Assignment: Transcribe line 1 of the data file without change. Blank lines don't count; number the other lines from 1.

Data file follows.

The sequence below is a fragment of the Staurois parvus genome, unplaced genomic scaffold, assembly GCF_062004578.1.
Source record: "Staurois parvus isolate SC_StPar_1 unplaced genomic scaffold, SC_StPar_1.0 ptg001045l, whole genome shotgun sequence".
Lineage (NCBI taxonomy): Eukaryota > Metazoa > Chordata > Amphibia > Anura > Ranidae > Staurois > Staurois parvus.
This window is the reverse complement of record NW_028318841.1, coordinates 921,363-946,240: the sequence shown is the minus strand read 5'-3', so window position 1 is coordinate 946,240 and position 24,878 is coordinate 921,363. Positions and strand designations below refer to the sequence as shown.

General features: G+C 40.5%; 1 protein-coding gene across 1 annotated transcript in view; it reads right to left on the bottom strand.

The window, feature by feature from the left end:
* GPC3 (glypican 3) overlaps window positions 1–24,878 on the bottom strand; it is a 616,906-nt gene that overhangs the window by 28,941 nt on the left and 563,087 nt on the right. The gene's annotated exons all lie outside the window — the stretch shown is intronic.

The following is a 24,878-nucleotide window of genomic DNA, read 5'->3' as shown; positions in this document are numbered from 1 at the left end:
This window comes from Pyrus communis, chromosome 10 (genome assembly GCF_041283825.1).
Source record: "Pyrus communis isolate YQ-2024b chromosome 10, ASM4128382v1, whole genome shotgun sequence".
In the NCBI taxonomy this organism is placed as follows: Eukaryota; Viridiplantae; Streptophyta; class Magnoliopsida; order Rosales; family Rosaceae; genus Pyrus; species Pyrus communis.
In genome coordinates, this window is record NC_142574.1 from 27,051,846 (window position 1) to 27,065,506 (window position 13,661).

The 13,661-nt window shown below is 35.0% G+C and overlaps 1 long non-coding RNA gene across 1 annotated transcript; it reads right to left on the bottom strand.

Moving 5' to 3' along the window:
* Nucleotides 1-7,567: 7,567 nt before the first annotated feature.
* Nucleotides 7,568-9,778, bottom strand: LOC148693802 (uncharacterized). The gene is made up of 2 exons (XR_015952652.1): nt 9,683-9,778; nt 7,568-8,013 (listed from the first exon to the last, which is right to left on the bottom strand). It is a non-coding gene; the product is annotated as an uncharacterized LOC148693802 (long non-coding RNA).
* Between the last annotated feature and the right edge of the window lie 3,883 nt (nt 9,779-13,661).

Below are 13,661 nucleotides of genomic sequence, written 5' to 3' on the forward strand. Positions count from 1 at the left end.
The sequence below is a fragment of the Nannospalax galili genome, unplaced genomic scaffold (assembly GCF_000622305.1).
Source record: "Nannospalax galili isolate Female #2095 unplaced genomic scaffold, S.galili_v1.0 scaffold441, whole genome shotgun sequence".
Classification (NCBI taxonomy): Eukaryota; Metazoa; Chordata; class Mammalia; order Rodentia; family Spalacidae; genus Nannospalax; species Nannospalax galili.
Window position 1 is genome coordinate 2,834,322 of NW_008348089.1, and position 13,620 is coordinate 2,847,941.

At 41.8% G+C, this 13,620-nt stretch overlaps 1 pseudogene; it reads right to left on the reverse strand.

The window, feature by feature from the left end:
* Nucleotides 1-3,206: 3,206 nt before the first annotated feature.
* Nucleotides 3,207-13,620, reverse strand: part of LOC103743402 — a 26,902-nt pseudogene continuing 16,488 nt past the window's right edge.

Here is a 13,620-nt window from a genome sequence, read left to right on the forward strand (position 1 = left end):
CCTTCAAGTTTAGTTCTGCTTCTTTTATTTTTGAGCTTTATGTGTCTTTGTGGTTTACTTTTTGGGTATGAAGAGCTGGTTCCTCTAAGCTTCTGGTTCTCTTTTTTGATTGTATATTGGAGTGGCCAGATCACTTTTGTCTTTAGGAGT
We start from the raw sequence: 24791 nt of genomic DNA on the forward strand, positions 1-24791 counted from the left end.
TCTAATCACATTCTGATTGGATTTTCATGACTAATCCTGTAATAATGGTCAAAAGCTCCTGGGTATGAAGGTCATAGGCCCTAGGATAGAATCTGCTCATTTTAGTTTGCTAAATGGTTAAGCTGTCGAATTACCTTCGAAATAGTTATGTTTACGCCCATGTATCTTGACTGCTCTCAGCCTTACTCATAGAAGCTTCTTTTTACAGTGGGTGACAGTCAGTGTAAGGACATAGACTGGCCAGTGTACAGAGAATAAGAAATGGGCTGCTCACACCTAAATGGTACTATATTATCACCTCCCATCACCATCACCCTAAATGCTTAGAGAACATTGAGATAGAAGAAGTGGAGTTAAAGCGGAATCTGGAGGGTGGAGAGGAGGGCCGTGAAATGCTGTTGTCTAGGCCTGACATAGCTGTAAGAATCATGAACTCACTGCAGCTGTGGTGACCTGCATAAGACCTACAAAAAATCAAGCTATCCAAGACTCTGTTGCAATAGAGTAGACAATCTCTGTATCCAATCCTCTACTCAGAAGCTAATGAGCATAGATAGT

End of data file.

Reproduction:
The sequence below is a fragment of the Staurois parvus genome, unplaced genomic scaffold, assembly GCF_062004578.1.